Pillow of Air

A Monthly Amble Through the Visual World

by Lawrence Weschler

As I was reminded this past October, the hajj, the annual Islamic pilgrimage to Mecca, which every devout Muslim is required to undertake at least once in their lives, begins with the Tawaf, the first of seven ritual actions taken during that week, consisting of a counterclockwise circumambulation around the Kaaba, the holy of holies, a massive black cube building slotted in the middle of the vast interior plaza of the Al Masjid al Haram mosque (said to be the first house built for humanity to worship Allah, indeed long before the days of Muhammed, all the way back to the time of Abraham, who was said to have worshiped there).

The pulsing, well-nigh mesmeric quality of the mass devotion evinced during the Tawaf was gorgeously and hauntingly evoked a few years ago at a show on the hajj in London’s British Museum when the Saudi artist Ahmed Mater placed a simple cuboid magnet amid a field of iron filings.

But the Tawaf is only the beginning. Subsequently, the pilgrims (numbering upward of six million a year) make their way out of town to Mount Arafat, where Muhammed is said to have made his farewell sermon during the first hajj. Then on the way back they pass through Mina, where three tall pillars symbolize the torments the devil visited on Abraham as he proceeded toward the sacrifice of Isaac; there the pilgrims engage in the Ramy al-Jamarat, the ritual stoning of the devil, literally casting stones at each of the pillars in question before returning to the Al Masjid al Haram mosque for one last farewell circumambulation about the Kaaba.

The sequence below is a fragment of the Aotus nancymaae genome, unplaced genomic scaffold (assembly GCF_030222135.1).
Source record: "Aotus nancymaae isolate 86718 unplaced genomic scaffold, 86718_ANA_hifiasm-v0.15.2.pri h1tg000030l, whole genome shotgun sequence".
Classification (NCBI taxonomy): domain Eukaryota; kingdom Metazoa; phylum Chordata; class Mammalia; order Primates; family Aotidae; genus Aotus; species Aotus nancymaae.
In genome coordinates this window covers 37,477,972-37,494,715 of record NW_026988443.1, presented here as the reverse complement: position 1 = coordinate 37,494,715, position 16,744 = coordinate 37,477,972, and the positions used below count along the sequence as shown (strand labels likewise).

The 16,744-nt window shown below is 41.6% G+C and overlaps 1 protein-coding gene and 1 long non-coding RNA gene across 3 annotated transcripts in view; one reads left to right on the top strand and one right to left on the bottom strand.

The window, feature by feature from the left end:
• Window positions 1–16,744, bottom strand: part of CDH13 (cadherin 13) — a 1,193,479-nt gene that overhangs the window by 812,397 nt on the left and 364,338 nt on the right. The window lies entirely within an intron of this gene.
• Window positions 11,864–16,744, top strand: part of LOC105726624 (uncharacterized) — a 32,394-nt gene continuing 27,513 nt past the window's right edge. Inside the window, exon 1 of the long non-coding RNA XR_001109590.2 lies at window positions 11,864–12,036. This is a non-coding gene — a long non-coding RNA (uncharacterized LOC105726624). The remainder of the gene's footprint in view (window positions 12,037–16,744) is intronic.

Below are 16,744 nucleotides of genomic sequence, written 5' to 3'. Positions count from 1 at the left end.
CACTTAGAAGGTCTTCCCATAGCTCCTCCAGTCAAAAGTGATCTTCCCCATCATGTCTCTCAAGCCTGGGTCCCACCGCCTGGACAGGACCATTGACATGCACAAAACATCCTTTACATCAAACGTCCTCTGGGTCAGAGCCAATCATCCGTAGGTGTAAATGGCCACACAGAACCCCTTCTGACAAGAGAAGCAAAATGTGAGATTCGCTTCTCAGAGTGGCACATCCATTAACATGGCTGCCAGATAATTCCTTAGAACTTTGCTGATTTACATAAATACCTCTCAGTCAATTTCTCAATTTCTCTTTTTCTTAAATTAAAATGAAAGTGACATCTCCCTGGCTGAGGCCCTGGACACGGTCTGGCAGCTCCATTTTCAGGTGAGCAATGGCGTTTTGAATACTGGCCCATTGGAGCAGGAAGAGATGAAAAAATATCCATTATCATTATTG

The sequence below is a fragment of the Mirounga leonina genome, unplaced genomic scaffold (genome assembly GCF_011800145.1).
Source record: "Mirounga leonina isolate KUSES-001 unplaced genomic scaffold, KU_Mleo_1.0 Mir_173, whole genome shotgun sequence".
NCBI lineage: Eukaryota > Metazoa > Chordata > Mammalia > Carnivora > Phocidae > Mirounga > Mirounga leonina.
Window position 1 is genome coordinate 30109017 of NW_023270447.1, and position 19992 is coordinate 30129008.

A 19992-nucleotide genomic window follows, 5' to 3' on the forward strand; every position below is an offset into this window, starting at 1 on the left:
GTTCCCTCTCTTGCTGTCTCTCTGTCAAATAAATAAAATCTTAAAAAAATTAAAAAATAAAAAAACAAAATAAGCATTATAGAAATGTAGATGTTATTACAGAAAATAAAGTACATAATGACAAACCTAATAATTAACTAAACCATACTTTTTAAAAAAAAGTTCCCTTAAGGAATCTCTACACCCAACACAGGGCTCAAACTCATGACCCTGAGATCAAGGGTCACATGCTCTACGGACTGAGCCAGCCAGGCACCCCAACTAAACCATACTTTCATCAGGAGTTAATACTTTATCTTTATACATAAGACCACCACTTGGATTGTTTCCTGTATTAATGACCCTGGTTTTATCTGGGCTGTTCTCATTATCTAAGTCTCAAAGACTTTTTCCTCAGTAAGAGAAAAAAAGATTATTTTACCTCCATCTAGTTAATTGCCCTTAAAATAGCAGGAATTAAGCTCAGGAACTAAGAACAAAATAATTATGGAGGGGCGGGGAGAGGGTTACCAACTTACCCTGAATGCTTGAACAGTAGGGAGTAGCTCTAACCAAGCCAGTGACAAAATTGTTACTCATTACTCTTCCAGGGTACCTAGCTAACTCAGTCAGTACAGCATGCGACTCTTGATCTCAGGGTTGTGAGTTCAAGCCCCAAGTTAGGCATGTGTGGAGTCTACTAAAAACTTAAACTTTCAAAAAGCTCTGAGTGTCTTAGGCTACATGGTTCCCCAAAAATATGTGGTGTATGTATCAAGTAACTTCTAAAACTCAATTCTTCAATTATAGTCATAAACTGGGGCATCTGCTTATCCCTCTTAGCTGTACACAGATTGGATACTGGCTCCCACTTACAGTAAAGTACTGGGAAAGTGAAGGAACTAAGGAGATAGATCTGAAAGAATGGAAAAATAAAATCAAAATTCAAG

Or, anyway, that’s the way they used to do it. Since 2004, when the swell of crowds became too vast to contain, the pillars have been replaced by long walls, with catch-basins below to collect the pebbles. But that’s the way the young Osama bin Laden, son of a billionaire construction magnate whose domain conspicuously included the holy sites in Mecca, would have done it as, year by year, he found himself becoming more and more devout.

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Lawrence Weschler’s more than fifteen books—running from political tragedies through cultural comedies—include Seeing Is Forgetting the Name of the Thing One Sees (on artist Robert Irwin); Mr. Wilson’s Cabinet of Wonder (on the Museum of Jurassic Technology); Vermeer in Bosnia; Everything that Rises: A Book of Convergences; and, most recently, Uncanny Valley: Adventures in the Narrative.

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